We drove up the dusty switchbacks of Cloud Cap Road, through the burned forest from the 2008 and 2011 fires.  Lupine, goldenrod, penstemon, aster and paintbrush lined the road, and the views to the Cascade peaks to the north appeared as we gained elevation.


Lupine lined road to Cloud Cap through the burned forest

The trail head is at 5600 feet, and we began our hike in the forest.  We soon rounded a bend to clear views of the mountain, and of our trail heading up through loose moraine and across a stream.  Abundant wildflowers lined the trail despite the dry dusty nature of the substrate.

After crossing the drainage, we continued up and soon emerged above timberline on a rocky alpine slope with local patches of snow.  We saw stunning views to the peak of Mt. Hood and it’s eastside glaciers, and to the Washington Cascade peaks of Mt St Helens, Mt Rainier and Mt Adams.

We continued gently up and down on the Timberline Trail, around ridges and across snowfields. We could see the peak, and the Cooper Spur moraine and ridgeline made distinctive by a huge boulder called tie in rock.  We hiked that ridge to the base of the glacier a few years ago, and we could see a few antlike people hiking along the ridgeline today.  We opted to stay along the timberline trail to its topographic high point, about 7300 feet.  We traversed along the ridge adjacent to this point to a lunch spot with 360 degree panoramic views, including views to the south of Gnarl Ridge, Lamberson Butte, and much further to the south, the silhouettes of Mt Jefferson and Black Butte that were somewhat obscured by wildfire smoke in that direction.  To the north, the view was still clear to Mt. Adams and Mt Rainier.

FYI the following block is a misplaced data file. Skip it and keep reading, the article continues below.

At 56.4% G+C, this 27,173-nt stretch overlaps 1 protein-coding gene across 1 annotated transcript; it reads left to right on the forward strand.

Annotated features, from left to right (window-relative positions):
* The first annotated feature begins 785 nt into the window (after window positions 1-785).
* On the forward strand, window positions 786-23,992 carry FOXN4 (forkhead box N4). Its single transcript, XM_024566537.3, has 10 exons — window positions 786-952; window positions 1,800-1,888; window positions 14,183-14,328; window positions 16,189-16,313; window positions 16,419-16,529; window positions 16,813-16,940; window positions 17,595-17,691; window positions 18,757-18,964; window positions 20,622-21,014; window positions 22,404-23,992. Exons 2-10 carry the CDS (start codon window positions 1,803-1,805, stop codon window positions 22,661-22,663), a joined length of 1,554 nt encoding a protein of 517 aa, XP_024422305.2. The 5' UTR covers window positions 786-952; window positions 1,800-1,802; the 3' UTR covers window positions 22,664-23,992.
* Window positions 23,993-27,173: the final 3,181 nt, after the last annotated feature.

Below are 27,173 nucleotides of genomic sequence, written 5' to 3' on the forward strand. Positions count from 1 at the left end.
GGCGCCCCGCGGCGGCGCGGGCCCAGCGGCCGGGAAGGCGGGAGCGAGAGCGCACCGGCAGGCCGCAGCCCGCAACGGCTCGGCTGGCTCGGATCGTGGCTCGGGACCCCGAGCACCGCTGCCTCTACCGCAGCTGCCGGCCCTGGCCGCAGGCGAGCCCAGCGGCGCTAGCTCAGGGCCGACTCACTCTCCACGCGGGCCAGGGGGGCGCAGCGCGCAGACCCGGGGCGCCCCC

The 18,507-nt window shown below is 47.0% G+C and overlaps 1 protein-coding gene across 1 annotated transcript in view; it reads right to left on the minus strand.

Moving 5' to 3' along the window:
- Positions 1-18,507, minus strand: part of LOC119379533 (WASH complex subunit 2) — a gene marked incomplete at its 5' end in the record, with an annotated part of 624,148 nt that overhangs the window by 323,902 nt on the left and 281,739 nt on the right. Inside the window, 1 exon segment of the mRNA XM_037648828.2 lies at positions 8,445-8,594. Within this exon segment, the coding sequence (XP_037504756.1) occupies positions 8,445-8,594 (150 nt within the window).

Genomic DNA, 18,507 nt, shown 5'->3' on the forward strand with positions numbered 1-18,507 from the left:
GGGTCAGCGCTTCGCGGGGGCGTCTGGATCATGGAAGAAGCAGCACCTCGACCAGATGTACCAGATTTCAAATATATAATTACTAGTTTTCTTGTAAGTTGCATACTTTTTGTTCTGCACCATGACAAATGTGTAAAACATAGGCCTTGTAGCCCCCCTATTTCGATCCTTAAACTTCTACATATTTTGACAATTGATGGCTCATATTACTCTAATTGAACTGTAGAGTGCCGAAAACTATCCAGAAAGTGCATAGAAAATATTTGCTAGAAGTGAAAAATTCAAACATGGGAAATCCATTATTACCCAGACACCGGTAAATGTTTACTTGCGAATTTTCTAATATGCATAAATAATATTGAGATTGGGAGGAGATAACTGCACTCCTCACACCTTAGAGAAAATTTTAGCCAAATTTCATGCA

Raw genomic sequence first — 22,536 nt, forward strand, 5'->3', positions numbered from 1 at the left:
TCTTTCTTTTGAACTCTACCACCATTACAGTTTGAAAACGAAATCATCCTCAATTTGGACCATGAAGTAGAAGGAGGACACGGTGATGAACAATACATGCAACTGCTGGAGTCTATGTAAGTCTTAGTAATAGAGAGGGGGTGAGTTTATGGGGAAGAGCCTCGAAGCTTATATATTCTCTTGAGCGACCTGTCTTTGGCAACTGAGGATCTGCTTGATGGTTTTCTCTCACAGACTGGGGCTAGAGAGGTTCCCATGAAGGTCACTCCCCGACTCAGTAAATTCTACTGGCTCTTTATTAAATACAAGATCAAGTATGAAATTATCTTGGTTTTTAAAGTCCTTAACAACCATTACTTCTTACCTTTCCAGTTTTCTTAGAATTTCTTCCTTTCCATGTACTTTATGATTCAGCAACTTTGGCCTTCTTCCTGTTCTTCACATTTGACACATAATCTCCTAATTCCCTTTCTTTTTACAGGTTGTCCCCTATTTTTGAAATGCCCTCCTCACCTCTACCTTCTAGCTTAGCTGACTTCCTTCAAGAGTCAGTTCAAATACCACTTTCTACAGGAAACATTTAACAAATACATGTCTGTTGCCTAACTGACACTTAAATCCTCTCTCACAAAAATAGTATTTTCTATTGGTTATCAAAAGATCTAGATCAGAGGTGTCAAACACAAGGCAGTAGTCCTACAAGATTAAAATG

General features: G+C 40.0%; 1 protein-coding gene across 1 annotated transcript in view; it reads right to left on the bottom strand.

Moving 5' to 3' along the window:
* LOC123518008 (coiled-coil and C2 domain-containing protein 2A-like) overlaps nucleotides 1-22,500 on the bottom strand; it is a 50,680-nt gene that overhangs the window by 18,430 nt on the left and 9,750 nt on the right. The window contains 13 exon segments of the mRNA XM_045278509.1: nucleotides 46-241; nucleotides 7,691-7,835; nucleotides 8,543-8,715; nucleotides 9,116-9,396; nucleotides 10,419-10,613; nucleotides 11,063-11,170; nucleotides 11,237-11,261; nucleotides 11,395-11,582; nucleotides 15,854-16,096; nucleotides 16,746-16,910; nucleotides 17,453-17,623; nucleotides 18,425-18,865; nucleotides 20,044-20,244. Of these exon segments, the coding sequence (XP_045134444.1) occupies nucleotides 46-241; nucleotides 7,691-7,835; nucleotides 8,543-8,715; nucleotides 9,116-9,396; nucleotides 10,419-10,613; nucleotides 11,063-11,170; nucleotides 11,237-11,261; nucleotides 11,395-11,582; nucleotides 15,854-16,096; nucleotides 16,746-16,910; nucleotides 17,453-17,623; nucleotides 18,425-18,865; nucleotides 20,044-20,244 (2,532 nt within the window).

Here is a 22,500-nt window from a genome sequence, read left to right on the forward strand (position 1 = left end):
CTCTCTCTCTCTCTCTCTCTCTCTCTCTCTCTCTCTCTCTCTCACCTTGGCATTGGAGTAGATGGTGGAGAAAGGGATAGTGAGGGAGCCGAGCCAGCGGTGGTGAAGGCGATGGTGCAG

Though the landscape looks barren from a distance there were abundant flowers along the trail, some of them short or dwarf varieties.


I love to look at the shapes and textures of the glaciers:

These suncups in a melting snowfield on the trail created an otherworldly landscape.



We stopped to look at the stone Cooper Spur shelter, and get a better look at the upper part of the Eliot Glacier.


Our round trip hike for the day was about 6 miles and 1650 feet.

Lookback: We completed this same hike in October of 2015 with friends.  At that time there was an early winter dusting of snow, creating a frosted white landscape.  The clarity and blueness of the sky was remarkable that day, despite the patchy clouds, with Cascade peaks both north and south easily seen.

The three Washington peaks to the north from timberline:


July 2017

Version 2

October 2015

and from above timberline, with the Cloud cap shelter on the left:

Version 2 (1)

July 2017


October 2015

Mt. Hood from the Timberline trail high point lunch spot; Cooper Spur/Tie-In Rock on the right:


July 2017


October 2015

Looking down Tilly Jane Creek from the trail crossing:


July 2017


October 2015

Craft Update:

I made a key basket for my son, and added one and a half knitted tortillas to my collection: